10. I mean, the better choice would have been to just make a wholly original story. Not only would that solve the issue of the rushed pacing, but they would be free to lift iconography from all across the series… and ultimately deliver a message that's about the series as a whole instead of V specifically.
  11. Your Story is a huge mess. Adapting any RPG into a 90-minute film is always going to result in something rushed and disjointed, but it's all the worse here because Dragon Quest V simply isn't suited to compression; the whole point of the game is that it follows a person from childhood to adulthood, showing all the hardships and milestones they experience along the way. That needs time to play out properly, and without it, none of these moments really land. In Your Story, there's something like twenty-five minutes between Luca meeting Nera and Luca wedding Bianca, and one scene change later they a son; by rushing from point to point, these no longer feel like major developments, just a checklist of events. But even worse is that ending. I'm not going to comment on the worth of its message in general, but the impact it has on this story. A big part of V is that hero— you— are not the legendary, pre-destined, world-changing, capital-H Hero; your son is, and your duty is to protect and nurture him so he can become that Hero. Your Story follows that, only to suddenly swerve in a different direction and say instead that no, it is you who's the important one, who saves the day! More than anything else about the fllm, this is what bothers me the most, because it's a complete misread of V's themes. For a film that ends with a message that we should cherish our childhood memories, this one doesn't seem to actually remember V very well. I am mostly just confused why they went with V as the basis here, if that twist and message is what they had in mind. I know it's a very popular and acclaimed one, but it doesn't have a monopoly on DQ nostalgia… both III and IV would have been better suited for what Your Story is trying to do.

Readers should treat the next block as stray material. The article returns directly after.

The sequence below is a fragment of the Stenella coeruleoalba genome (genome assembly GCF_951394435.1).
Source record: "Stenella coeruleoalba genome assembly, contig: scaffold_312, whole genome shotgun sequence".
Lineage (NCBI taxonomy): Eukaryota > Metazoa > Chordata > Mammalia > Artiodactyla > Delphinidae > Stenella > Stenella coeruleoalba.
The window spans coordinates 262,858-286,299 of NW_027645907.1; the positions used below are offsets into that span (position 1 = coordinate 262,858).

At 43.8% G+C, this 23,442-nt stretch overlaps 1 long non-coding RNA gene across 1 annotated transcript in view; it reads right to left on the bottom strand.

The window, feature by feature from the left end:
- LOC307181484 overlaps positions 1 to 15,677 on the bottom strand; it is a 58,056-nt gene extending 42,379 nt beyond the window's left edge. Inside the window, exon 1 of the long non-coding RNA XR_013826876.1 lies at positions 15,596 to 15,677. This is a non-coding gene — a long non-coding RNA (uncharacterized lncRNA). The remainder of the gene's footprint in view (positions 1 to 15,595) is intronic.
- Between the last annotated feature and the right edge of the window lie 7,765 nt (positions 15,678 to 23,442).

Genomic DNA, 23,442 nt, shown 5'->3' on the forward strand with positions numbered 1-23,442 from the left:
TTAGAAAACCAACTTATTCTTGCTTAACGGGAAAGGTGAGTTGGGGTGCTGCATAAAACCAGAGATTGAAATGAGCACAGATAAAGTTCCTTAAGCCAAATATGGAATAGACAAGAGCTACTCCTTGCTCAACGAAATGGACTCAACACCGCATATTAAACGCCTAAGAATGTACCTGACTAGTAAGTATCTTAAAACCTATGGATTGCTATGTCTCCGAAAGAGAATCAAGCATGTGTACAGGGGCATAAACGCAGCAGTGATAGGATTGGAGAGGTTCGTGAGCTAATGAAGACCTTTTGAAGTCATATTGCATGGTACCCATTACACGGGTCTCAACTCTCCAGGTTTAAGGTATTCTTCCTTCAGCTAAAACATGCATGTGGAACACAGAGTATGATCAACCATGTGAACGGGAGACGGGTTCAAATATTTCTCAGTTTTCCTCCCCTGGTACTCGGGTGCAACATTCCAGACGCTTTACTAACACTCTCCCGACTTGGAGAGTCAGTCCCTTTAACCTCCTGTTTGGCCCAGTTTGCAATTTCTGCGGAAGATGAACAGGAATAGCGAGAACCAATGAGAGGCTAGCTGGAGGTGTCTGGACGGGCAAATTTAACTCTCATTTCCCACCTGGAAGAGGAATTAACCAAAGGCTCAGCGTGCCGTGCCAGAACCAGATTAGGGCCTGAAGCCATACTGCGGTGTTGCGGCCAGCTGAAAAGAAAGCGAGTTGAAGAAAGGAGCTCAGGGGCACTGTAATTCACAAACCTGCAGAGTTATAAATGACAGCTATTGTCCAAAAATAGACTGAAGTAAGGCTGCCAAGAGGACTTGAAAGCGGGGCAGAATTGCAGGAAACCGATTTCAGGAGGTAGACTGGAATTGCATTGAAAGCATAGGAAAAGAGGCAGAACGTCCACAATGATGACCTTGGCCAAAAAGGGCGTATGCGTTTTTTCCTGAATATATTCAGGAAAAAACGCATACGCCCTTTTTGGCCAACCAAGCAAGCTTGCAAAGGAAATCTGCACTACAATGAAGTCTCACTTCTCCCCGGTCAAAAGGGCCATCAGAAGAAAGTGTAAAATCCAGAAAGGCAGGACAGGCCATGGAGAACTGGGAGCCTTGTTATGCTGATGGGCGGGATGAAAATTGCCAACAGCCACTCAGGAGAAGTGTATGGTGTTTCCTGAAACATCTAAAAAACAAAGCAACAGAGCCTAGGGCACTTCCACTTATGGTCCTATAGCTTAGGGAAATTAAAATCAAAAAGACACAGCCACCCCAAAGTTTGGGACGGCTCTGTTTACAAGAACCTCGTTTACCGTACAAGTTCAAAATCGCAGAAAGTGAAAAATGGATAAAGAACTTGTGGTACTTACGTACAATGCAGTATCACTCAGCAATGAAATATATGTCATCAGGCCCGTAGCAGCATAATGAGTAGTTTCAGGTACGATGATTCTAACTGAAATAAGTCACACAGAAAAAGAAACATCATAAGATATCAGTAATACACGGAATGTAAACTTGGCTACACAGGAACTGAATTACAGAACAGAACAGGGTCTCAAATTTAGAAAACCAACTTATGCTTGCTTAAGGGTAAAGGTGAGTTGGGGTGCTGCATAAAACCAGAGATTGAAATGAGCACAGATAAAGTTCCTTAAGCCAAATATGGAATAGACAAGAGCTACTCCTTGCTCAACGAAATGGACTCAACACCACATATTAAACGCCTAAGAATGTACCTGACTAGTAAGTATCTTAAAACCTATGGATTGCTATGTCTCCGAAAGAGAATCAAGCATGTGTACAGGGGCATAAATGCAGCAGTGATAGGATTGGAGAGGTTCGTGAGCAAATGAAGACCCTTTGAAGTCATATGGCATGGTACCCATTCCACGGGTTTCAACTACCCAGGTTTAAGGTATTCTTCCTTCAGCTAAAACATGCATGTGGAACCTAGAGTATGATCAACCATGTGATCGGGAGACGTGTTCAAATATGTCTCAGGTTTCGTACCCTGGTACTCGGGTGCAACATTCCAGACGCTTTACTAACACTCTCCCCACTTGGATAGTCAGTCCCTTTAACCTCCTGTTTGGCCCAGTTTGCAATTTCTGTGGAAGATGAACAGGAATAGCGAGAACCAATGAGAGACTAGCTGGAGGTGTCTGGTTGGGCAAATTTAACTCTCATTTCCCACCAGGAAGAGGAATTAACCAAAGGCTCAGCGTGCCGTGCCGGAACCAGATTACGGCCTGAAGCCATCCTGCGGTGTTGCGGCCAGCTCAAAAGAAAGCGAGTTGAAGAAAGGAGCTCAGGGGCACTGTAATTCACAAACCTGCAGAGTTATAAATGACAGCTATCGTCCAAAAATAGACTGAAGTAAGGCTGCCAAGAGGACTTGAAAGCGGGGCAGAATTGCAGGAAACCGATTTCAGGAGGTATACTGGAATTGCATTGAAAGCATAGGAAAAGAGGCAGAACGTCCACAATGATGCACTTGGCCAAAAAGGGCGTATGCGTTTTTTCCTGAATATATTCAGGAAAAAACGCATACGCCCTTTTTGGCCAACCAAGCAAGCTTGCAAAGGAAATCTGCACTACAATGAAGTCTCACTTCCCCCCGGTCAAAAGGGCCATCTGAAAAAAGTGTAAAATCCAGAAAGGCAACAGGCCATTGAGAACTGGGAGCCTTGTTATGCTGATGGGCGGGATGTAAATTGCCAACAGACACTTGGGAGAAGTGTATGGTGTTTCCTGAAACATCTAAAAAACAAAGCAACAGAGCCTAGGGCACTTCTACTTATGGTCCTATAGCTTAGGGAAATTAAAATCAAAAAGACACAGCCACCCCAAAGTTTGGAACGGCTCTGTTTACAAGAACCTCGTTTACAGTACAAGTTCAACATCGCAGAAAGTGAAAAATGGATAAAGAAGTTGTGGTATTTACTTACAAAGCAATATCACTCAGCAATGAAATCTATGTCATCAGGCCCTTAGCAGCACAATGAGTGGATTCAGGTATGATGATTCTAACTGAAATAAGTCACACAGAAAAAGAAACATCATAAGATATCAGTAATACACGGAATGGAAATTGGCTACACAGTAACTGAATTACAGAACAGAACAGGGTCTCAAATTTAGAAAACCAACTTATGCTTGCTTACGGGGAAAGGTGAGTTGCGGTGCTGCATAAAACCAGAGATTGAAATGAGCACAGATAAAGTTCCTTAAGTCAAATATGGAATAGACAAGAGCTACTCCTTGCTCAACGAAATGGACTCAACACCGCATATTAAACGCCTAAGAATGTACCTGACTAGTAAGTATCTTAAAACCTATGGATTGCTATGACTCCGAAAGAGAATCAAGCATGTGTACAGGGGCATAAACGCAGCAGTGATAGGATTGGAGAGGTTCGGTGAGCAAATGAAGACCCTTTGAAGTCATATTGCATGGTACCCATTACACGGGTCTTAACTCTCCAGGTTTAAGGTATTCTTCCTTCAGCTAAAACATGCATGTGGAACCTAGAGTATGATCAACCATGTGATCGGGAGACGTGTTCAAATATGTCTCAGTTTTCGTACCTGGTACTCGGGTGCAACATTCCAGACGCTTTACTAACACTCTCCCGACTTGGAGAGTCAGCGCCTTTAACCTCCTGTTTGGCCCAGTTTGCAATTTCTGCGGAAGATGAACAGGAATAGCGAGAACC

12. (I had a quick look to see if this topic was done before and couldn't find anything— apologies if it has, and I just missed it.) The modern Dragon Quest translations are well-known for their abundance of wordplay: some good, some bad, some good in a bad way, but always memorable. What are some of your favourites, the ones that really made you tip your hat… or groan? Monster names are very good for this. My all-time favourite, as you might guess, is Sham hatwitch. It's one of the rarer ones that's at once completely appropriate, genuinely clever, very funny (spoonerisms are always a laugh) and completely natural sounding. My runner-up is Mars rover, for similar reasons: a triple-pun that suits the monster to a tee. A tyrannical robot named Tinpot Dictator isn't quite as witty, but it's memorable nonetheless for how fitting it is. Another, smaller one that's stuck in my mind is how Debora's weapons are named "akillics", with the description that they "nail an enemy twice in one turn". Not so much for the puns themselves, but that they're there to begin with… that the translators manage to squeeze puns into everything, everywhere. Sometimes it boggles the mind these weren't originally written in English. As far as writing does goes, I was amazed to see all the dialogue in Jipang (DQ3) and Hotto (DQ11) being done in in haiku. I can only imagine how much hair pulling that decision lead to, but the translators did an incredible job of making the dialogue comprehensible within that framework. DQ11's mermaids talking in rhyme is also shockingly well-done; I didn't even realize there was anything going on at first, that's how natural and un-forced it is. What about you?